The problem evidently is the jumbled message emanating from Western capitals, the media and Israel itself; the half-truths and outright canards. After more than six decades since it was carved out of Palestine, no one, not even the British and Americans, know where the exact borders of Israel lie. It still refuses to define them and changes them with alarming frequency. First, Israelis refused to accept the UN partition borders, taking instead the 1949 Armistice Line as their borders (giving themselves more of historic Palestine). In September of that year Prime Minister David Ben Gurion declared that Israel's national security needs were "utterly unique and without parallel among the nations". His country went on to use this exclusivist logic to conquer, expand and occupy more Arab lands. It still occupies the Syrian Golan Heights and the Lebanese Shi'ba farms, not to mention, of course, the Palestinian territories, including Jerusalem. Today, the fanatical settlers who influence official policy are threatening to establish a new colony on Jordanian territory, ostensibly in retaliation for Jordan's opposition to Israeli plans to close the Maghareba Bridge to the Al Aqsa Mosque.
In retrospect, it was clearly the destabilising and abhorrent nature of such policies which led the UN to adopt Resolution 3379 in 1975 determining that "Zionism is a form of racism and racial discrimination". Like the apartheid regime in South Africa with which it was organically linked, Israel became a pariah state until 1991 when the Madrid process was launched.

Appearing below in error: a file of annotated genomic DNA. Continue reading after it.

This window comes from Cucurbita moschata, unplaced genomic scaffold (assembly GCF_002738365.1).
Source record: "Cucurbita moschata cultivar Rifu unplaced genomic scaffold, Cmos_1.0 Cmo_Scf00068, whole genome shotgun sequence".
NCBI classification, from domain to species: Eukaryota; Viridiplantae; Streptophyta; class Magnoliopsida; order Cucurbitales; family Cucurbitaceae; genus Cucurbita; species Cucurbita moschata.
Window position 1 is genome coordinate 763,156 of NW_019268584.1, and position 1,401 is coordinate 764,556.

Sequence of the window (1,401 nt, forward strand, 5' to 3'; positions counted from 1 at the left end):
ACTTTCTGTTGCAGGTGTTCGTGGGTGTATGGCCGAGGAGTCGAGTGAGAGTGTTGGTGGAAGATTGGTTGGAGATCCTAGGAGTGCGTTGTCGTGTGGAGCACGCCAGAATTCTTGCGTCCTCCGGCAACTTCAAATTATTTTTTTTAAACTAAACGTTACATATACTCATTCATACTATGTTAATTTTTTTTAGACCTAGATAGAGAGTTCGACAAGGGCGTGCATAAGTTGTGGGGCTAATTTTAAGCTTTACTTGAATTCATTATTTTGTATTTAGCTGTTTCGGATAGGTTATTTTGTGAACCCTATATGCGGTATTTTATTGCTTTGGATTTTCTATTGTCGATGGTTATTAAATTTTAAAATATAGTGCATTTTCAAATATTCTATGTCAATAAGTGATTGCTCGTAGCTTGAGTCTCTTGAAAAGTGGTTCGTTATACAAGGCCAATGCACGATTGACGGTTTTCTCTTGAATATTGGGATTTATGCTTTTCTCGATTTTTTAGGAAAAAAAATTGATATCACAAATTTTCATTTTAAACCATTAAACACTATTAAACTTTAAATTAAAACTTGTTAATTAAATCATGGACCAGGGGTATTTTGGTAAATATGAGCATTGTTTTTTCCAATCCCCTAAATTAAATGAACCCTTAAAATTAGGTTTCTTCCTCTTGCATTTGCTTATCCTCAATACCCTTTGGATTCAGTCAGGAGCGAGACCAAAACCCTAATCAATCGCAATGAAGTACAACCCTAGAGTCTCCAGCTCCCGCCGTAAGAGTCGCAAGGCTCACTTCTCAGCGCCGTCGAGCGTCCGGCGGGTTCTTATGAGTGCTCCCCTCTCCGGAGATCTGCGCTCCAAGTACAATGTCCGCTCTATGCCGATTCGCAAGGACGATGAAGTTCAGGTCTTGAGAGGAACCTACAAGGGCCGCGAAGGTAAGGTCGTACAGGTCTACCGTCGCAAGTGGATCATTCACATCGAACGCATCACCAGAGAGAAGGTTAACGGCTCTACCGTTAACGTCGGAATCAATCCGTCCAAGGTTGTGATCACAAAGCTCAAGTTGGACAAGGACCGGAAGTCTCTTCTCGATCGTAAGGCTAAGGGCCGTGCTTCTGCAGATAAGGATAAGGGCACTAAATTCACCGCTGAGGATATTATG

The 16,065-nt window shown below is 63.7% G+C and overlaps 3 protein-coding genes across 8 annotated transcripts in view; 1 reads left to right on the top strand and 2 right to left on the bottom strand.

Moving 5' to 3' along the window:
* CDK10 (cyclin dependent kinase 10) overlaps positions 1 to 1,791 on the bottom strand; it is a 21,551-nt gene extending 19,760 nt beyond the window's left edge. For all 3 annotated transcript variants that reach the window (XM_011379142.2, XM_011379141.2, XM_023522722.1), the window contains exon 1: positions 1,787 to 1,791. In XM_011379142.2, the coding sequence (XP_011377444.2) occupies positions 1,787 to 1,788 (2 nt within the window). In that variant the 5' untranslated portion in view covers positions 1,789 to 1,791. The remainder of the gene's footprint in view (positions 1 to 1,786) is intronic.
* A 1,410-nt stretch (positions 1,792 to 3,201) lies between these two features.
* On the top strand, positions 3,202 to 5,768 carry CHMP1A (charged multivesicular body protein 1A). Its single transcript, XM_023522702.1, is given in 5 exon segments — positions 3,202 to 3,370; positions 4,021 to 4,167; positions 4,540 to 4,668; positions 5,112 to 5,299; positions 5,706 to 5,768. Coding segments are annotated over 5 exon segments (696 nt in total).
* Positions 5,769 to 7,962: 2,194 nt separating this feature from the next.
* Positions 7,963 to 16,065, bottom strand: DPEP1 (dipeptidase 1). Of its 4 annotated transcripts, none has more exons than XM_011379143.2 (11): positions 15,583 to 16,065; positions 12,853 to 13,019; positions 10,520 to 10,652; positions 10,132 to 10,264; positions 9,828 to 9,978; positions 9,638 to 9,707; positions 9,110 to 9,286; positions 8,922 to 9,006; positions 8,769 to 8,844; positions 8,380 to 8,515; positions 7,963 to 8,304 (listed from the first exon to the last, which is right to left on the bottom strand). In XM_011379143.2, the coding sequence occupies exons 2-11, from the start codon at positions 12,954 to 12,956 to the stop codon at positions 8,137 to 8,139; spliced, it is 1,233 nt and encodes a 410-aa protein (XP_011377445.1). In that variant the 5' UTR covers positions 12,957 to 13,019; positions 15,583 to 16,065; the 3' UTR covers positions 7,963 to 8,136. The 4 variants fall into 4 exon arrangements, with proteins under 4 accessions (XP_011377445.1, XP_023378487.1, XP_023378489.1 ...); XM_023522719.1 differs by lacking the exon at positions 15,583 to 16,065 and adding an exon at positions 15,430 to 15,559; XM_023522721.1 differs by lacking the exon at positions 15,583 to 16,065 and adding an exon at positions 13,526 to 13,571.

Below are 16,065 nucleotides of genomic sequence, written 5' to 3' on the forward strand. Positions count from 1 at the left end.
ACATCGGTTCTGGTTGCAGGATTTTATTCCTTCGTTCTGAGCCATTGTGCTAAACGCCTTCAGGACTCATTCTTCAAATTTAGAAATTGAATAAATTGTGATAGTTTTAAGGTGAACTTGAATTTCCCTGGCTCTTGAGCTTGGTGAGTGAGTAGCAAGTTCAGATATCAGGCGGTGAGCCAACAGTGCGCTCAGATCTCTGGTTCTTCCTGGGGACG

On September 23, 1991, President George Bush Senior told the UN General Assembly, "To equate Zionism with the intolerable sin of racism is to twist history and forget the terrible plight of Jews in World War II and indeed throughout history". On December 16, 1991 the UN General Assembly revoked Resolution 3379, with a vote of 111 to 25 (with 13 abstentions). How different things would have been today had the Palestinian leadership and Arab states rejected the US-Israeli condition for participation in the Madrid conference; that's right, the revocation of UN Resolution 3379. They have only themselves to blame today.
The FT was absolutely right to draw attention to the objectionable discriminatory laws passed in Israel over the past year. However, the Nakba Law which bans state-funded bodies from commemorating the Palestinian Catastrophe of 1948, and the Boycott Law, which penalises Israelis who call for a boycott of illegal Israeli settlements, are only the tip of the iceberg. There is a whole raft of similar laws which MEMO has pointed to in the past.
Twenty years after the revocation of Resolution 3379, the time has come for more action and less talk. It must start with the PLO itself which enjoys undoubted global support for its just national cause. Its leaders must now work tirelessly with and without UN agencies in the global arena to expose and mobilise support against the plague of Israeli racism. Western politicians who continue to give unconditional support to Israel and make excuses for these policies should be held accountable by their people for the irreparable damage they cause to their national interests. Israel asserts its own right to exist and yet negates the rights of others to do likewise. Politicians in Washington, London, Paris, Berlin and Brussels who back Israel and its apartheid-like policies cannot complain if they are accused of complicity in the crimes it commits. The time for excuses is over, even for Israel.